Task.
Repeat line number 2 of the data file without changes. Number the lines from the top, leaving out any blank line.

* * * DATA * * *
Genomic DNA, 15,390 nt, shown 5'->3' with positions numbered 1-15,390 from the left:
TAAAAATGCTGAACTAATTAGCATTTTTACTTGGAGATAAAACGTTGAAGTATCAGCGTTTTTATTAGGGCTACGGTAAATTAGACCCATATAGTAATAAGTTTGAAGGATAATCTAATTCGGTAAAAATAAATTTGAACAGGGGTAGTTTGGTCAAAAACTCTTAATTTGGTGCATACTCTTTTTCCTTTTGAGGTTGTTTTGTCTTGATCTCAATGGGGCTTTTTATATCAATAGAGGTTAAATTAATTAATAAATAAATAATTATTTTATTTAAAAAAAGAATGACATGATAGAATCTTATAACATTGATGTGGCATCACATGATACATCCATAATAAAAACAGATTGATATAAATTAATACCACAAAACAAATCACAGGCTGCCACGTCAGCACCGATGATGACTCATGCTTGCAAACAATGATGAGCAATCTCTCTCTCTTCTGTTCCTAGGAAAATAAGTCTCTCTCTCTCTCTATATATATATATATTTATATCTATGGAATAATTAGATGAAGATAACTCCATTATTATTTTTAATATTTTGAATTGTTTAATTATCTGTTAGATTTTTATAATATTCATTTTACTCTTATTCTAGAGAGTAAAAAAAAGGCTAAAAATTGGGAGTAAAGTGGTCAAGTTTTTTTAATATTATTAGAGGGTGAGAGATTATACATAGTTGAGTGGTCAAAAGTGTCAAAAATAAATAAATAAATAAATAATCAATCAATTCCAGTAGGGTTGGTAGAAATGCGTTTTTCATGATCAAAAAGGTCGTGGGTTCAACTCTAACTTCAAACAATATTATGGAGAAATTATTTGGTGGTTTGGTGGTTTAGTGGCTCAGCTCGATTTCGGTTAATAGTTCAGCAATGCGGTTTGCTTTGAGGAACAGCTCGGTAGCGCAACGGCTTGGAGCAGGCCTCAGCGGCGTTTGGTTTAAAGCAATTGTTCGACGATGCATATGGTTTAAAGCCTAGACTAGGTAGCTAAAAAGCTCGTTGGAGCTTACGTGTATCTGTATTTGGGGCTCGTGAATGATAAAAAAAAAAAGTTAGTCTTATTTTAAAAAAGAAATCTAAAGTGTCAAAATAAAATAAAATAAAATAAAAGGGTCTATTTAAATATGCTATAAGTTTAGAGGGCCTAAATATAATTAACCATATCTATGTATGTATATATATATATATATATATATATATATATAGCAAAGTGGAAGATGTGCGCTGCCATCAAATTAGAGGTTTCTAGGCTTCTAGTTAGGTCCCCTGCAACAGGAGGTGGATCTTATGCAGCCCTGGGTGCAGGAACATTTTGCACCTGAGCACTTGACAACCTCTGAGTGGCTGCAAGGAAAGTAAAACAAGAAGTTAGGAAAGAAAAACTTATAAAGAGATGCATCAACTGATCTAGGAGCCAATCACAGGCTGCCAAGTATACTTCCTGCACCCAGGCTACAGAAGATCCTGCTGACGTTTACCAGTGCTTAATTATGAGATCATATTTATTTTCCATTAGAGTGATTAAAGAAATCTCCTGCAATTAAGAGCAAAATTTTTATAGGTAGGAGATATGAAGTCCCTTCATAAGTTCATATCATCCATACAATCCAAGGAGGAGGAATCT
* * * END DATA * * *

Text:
TAAAAATGCTGAACTAATTAGCATTTTTACTTGGAGATAAAACGTTGAAGTATCAGCGTTTTTATTAGGGCTACGGTAAATTAGACCCATATAGTAATAAGTTTGAAGGATAATCTAATTCGGTAAAAATAAATTTGAACAGGGGTAGTTTGGTCAAAAACTCTTAATTTGGTGCATACTCTTTTTCCTTTTGAGGTTGTTTTGTCTTGATCTCAATGGGGCTTTTTATATCAATAGAGGTTAAATTAATTAATAAATAAATAATTATTTTATTTAAAAAAAGAATGACATGATAGAATCTTATAACATTGATGTGGCATCACATGATACATCCATAATAAAAACAGATTGATATAAATTAATACCACAAAACAAATCACAGGCTGCCACGTCAGCACCGATGATGACTCATGCTTGCAAACAATGATGAGCAATCTCTCTCTCTTCTGTTCCTAGGAAAATAAGTCTCTCTCTCTCTCTATATATATATATATTTATATCTATGGAATAATTAGATGAAGATAACTCCATTATTATTTTTAATATTTTGAATTGTTTAATTATCTGTTAGATTTTTATAATATTCATTTTACTCTTATTCTAGAGAGTAAAAAAAAGGCTAAAAATTGGGAGTAAAGTGGTCAAGTTTTTTTAATATTATTAGAGGGTGAGAGATTATACATAGTTGAGTGGTCAAAAGTGTCAAAAATAAATAAATAAATAAATAATCAATCAATTCCAGTAGGGTTGGTAGAAATGCGTTTTTCATGATCAAAAAGGTCGTGGGTTCAACTCTAACTTCAAACAATATTATGGAGAAATTATTTGGTGGTTTGGTGGTTTAGTGGCTCAGCTCGATTTCGGTTAATAGTTCAGCAATGCGGTTTGCTTTGAGGAACAGCTCGGTAGCGCAACGGCTTGGAGCAGGCCTCAGCGGCGTTTGGTTTAAAGCAATTGTTCGACGATGCATATGGTTTAAAGCCTAGACTAGGTAGCTAAAAAGCTCGTTGGAGCTTACGTGTATCTGTATTTGGGGCTCGTGAATGATAAAAAAAAAAAGTTAGTCTTATTTTAAAAAAGAAATCTAAAGTGTCAAAATAAAATAAAATAAAATAAAAGGGTCTATTTAAATATGCTATAAGTTTAGAGGGCCTAAATATAATTAACCATATCTATGTATGTATATATATATATATATATATATATATATATAGCAAAGTGGAAGATGTGCGCTGCCATCAAATTAGAGGTTTCTAGGCTTCTAGTTAGGTCCCCTGCAACAGGAGGTGGATCTTATGCAGCCCTGGGTGCAGGAACATTTTGCACCTGAGCACTTGACAACCTCTGAGTGGCTGCAAGGAAAGTAAAACAAGAAGTTAGGAAAGAAAAACTTATAAAGAGATGCATCAACTGATCTAGGAGCCAATCACAGGCTGCCAAGTATACTTCCTGCACCCAGGCTACAGAAGATCCTGCTGACGTTTACCAGTGCTTAATTATGAGATCATATTTATTTTCCATTAGAGTGATTAAAGAAATCTCCTGCAATTAAGAGCAAAATTTTTATAGGTAGGAGATATGAAGTCCCTTCATAAGTTCATATCATCCATACAATCCAAGGAGGAGGAATCT